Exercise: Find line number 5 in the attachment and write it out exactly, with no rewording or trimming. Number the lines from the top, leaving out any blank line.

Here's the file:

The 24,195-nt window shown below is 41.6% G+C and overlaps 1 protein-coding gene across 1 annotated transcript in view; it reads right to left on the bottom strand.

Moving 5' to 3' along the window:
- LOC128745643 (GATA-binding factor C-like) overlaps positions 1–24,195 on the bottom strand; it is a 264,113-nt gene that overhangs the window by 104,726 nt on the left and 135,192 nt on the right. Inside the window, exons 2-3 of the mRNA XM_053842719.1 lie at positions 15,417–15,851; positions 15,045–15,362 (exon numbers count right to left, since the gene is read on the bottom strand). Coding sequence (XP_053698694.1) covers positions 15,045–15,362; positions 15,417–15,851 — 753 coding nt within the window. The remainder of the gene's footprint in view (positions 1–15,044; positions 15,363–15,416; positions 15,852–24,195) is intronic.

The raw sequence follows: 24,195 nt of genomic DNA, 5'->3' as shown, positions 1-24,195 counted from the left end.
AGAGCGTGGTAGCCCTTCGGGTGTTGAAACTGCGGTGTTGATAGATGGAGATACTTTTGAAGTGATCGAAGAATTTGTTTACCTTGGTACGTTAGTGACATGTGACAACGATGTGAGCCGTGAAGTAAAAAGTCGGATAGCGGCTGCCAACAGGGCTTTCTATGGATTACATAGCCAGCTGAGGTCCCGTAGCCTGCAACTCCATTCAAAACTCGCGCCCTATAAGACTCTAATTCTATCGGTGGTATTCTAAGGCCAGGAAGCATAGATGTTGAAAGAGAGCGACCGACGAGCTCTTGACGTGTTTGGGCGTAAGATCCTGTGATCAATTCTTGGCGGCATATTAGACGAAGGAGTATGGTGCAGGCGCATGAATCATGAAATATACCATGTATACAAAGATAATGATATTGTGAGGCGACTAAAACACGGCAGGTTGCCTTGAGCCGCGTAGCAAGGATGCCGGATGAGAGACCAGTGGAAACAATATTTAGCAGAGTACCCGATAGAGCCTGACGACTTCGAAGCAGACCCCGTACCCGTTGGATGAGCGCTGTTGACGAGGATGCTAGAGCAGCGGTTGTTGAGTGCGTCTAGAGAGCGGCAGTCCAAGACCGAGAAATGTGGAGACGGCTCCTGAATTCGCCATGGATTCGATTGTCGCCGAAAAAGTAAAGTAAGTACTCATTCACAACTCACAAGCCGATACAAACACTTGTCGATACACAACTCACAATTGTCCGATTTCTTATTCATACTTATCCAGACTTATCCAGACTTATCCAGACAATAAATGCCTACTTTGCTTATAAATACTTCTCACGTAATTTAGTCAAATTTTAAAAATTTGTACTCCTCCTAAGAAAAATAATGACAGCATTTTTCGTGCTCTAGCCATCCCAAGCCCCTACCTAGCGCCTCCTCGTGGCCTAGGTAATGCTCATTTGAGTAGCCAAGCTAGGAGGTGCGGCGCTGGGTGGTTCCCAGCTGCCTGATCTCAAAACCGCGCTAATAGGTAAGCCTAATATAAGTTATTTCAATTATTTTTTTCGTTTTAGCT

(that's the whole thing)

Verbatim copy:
AGAGCGTGGTAGCCCTTCGGGTGTTGAAACTGCGGTGTTGATAGATGGAGATACTTTTGAAGTGATCGAAGAATTTGTTTACCTTGGTACGTTAGTGACATGTGACAACGATGTGAGCCGTGAAGTAAAAAGTCGGATAGCGGCTGCCAACAGGGCTTTCTATGGATTACATAGCCAGCTGAGGTCCCGTAGCCTGCAACTCCATTCAAAACTCGCGCCCTATAAGACTCTAATTCTATCGGTGGTATTCTAAGGCCAGGAAGCATAGATGTTGAAAGAGAGCGACCGACGAGCTCTTGACGTGTTTGGGCGTAAGATCCTGTGATCAATTCTTGGCGGCATATTAGACGAAGGAGTATGGTGCAGGCGCATGAATCATGAAATATACCATGTATACAAAGATAATGATATTGTGAGGCGACTAAAACACGGCAGGTTGCCTTGAGCCGCGTAGCAAGGATGCCGGATGAGAGACCAGTGGAAACAATATTTAGCAGAGTACCCGATAGAGCCTGACGACTTCGAAGCAGACCCCGTACCCGTTGGATGAGCGCTGTTGACGAGGATGCTAGAGCAGCGGTTGTTGAGTGCGTCTAGAGAGCGGCAGTCCAAGACCGAGAAATGTGGAGACGGCTCCTGAATTCGCCATGGATTCGATTGTCGCCGAAAAAGTAAAGTAAGTACTCATTCACAACTCACAAGCCGATACAAACACTTGTCGATACACAACTCACAATTGTCCGATTTCTTATTCATACTTATCCAGACTTATCCAGACTTATCCAGACAATAAATGCCTACTTTGCTTATAAATACTTCTCACGTAATTTAGTCAAATTTTAAAAATTTGTACTCCTCCTAAGAAAAATAATGACAGCATTTTTCGTGCTCTAGCCATCCCAAGCCCCTACCTAGCGCCTCCTCGTGGCCTAGGTAATGCTCATTTGAGTAGCCAAGCTAGGAGGTGCGGCGCTGGGTGGTTCCCAGCTGCCTGATCTCAAAACCGCGCTAATAGGTAAGCCTAATATAAGTTATTTCAATTATTTTTTTCGTTTTAGCT